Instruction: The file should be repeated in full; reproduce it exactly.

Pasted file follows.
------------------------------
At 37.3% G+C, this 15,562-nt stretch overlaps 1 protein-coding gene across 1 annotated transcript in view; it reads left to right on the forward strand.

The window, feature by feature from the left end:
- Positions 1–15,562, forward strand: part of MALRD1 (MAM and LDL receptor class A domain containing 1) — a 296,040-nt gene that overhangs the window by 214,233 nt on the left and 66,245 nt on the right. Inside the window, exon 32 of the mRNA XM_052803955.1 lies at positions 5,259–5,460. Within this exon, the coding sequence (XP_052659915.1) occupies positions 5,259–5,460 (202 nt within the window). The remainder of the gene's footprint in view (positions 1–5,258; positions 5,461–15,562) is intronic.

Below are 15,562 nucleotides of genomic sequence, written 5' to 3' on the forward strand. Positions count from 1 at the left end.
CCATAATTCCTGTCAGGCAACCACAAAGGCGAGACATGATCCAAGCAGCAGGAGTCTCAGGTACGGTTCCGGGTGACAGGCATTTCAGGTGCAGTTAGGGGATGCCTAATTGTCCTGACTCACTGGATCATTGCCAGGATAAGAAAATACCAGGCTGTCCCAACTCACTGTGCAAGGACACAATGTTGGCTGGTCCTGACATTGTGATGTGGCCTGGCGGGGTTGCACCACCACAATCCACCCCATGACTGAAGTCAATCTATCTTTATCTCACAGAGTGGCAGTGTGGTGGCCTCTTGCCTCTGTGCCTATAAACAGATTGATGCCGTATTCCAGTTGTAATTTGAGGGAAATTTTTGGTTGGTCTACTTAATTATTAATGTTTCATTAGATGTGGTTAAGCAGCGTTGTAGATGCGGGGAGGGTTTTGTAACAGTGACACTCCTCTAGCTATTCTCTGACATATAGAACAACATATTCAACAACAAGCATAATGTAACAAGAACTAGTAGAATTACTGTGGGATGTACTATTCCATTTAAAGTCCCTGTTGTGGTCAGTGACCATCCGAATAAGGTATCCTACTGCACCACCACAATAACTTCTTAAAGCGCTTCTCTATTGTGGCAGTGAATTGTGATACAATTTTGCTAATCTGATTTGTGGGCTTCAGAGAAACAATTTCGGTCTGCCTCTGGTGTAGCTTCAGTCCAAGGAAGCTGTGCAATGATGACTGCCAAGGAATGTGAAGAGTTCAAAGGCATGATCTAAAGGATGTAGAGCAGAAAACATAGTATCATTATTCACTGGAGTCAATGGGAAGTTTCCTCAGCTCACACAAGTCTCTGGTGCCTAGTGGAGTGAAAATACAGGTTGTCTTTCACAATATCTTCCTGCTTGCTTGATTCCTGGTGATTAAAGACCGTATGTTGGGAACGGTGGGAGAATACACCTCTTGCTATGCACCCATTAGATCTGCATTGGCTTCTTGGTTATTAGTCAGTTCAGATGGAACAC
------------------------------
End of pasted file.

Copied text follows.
At 37.3% G+C, this 15,562-nt stretch overlaps 1 protein-coding gene across 1 annotated transcript in view; it reads left to right on the forward strand.

The window, feature by feature from the left end:
- Positions 1–15,562, forward strand: part of MALRD1 (MAM and LDL receptor class A domain containing 1) — a 296,040-nt gene that overhangs the window by 214,233 nt on the left and 66,245 nt on the right. Inside the window, exon 32 of the mRNA XM_052803955.1 lies at positions 5,259–5,460. Within this exon, the coding sequence (XP_052659915.1) occupies positions 5,259–5,460 (202 nt within the window). The remainder of the gene's footprint in view (positions 1–5,258; positions 5,461–15,562) is intronic.

Below are 15,562 nucleotides of genomic sequence, written 5' to 3' on the forward strand. Positions count from 1 at the left end.
CCATAATTCCTGTCAGGCAACCACAAAGGCGAGACATGATCCAAGCAGCAGGAGTCTCAGGTACGGTTCCGGGTGACAGGCATTTCAGGTGCAGTTAGGGGATGCCTAATTGTCCTGACTCACTGGATCATTGCCAGGATAAGAAAATACCAGGCTGTCCCAACTCACTGTGCAAGGACACAATGTTGGCTGGTCCTGACATTGTGATGTGGCCTGGCGGGGTTGCACCACCACAATCCACCCCATGACTGAAGTCAATCTATCTTTATCTCACAGAGTGGCAGTGTGGTGGCCTCTTGCCTCTGTGCCTATAAACAGATTGATGCCGTATTCCAGTTGTAATTTGAGGGAAATTTTTGGTTGGTCTACTTAATTATTAATGTTTCATTAGATGTGGTTAAGCAGCGTTGTAGATGCGGGGAGGGTTTTGTAACAGTGACACTCCTCTAGCTATTCTCTGACATATAGAACAACATATTCAACAACAAGCATAATGTAACAAGAACTAGTAGAATTACTGTGGGATGTACTATTCCATTTAAAGTCCCTGTTGTGGTCAGTGACCATCCGAATAAGGTATCCTACTGCACCACCACAATAACTTCTTAAAGCGCTTCTCTATTGTGGCAGTGAATTGTGATACAATTTTGCTAATCTGATTTGTGGGCTTCAGAGAAACAATTTCGGTCTGCCTCTGGTGTAGCTTCAGTCCAAGGAAGCTGTGCAATGATGACTGCCAAGGAATGTGAAGAGTTCAAAGGCATGATCTAAAGGATGTAGAGCAGAAAACATAGTATCATTATTCACTGGAGTCAATGGGAAGTTTCCTCAGCTCACACAAGTCTCTGGTGCCTAGTGGAGTGAAAATACAGGTTGTCTTTCACAATATCTTCCTGCTTGCTTGATTCCTGGTGATTAAAGACCGTATGTTGGGAACGGTGGGAGAATACACCTCTTGCTATGCACCCATTAGATCTGCATTGGCTTCTTGGTTATTAGTCAGTTCAGATGGAACAC